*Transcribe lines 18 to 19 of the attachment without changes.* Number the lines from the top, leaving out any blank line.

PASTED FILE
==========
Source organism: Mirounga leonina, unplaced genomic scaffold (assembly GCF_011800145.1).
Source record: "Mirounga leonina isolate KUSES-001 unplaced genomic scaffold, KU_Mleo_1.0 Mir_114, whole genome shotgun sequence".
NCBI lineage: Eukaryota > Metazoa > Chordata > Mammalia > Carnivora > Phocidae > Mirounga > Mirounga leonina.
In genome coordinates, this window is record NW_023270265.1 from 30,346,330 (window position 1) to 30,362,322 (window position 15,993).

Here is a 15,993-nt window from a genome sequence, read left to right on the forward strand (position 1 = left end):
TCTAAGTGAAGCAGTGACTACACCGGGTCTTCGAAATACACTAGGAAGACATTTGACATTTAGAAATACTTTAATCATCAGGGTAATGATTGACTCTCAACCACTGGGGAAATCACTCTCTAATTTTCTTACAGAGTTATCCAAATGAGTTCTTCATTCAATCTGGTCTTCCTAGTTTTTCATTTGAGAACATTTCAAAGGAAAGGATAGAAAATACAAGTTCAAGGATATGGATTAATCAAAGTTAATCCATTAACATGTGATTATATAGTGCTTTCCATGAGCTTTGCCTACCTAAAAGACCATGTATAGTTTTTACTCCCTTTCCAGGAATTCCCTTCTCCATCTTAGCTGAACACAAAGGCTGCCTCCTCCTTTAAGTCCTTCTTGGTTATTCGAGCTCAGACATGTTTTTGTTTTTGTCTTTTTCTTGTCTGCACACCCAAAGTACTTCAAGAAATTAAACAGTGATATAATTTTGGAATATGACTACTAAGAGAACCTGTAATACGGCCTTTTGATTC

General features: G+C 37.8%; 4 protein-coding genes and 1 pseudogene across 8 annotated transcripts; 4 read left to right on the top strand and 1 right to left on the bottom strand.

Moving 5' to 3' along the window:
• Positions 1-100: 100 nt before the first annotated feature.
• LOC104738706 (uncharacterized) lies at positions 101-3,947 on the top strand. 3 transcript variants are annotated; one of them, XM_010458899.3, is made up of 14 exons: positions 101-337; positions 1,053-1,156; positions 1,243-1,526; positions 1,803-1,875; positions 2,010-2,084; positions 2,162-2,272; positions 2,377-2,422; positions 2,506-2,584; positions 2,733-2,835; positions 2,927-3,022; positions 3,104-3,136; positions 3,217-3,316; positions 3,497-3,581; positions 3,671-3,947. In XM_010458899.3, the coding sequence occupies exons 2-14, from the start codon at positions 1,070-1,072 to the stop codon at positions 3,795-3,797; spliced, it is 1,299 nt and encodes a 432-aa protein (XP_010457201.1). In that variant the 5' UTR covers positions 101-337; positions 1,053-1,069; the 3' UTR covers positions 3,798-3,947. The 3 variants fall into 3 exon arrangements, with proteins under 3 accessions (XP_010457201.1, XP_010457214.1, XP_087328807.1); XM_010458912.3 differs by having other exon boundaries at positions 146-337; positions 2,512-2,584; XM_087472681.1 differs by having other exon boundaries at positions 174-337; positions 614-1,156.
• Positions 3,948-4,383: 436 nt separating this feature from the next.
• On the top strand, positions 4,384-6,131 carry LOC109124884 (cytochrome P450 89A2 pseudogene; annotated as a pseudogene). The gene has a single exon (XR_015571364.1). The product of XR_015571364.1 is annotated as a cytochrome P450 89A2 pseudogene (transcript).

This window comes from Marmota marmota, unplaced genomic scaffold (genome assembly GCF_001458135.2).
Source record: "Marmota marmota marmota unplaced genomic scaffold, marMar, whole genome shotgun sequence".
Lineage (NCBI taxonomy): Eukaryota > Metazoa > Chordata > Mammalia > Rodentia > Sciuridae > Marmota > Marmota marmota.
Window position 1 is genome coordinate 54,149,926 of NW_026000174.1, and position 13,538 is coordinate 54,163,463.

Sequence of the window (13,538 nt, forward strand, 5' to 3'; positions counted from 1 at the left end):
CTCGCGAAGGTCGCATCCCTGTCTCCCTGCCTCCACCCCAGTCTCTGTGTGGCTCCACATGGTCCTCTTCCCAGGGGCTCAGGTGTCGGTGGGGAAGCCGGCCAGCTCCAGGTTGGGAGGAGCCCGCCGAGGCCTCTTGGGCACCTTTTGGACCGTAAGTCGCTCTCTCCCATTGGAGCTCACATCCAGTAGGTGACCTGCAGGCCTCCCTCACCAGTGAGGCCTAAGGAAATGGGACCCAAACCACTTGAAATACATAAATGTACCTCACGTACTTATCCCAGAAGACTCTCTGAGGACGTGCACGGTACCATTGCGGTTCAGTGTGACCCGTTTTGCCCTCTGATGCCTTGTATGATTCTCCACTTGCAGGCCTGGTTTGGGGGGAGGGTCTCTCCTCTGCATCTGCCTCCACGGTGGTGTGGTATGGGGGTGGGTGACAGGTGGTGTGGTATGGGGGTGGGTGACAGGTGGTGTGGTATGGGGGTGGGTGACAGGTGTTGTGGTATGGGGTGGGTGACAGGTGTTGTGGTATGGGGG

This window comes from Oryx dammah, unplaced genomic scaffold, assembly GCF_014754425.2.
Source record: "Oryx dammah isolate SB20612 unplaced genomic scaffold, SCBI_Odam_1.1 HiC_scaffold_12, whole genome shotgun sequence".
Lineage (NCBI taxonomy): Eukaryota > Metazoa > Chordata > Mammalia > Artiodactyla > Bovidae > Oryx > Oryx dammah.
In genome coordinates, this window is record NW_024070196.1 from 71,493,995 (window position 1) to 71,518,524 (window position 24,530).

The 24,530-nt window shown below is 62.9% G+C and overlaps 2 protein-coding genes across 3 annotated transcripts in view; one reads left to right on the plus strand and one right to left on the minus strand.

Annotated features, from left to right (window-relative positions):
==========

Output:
CTCGCGAAGGTCGCATCCCTGTCTCCCTGCCTCCACCCCAGTCTCTGTGTGGCTCCACATGGTCCTCTTCCCAGGGGCTCAGGTGTCGGTGGGGAAGCCGGCCAGCTCCAGGTTGGGAGGAGCCCGCCGAGGCCTCTTGGGCACCTTTTGGACCGTAAGTCGCTCTCTCCCATTGGAGCTCACATCCAGTAGGTGACCTGCAGGCCTCCCTCACCAGTGAGGCCTAAGGAAATGGGACCCAAACCACTTGAAATACATAAATGTACCTCACGTACTTATCCCAGAAGACTCTCTGAGGACGTGCACGGTACCATTGCGGTTCAGTGTGACCCGTTTTGCCCTCTGATGCCTTGTATGATTCTCCACTTGCAGGCCTGGTTTGGGGGGAGGGTCTCTCCTCTGCATCTGCCTCCACGGTGGTGTGGTATGGGGGTGGGTGACAGGTGGTGTGGTATGGGGGTGGGTGACAGGTGGTGTGGTATGGGGGTGGGTGACAGGTGTTGTGGTATGGGGTGGGTGACAGGTGTTGTGGTATGGGGG

This window comes from Oryx dammah, unplaced genomic scaffold, assembly GCF_014754425.2.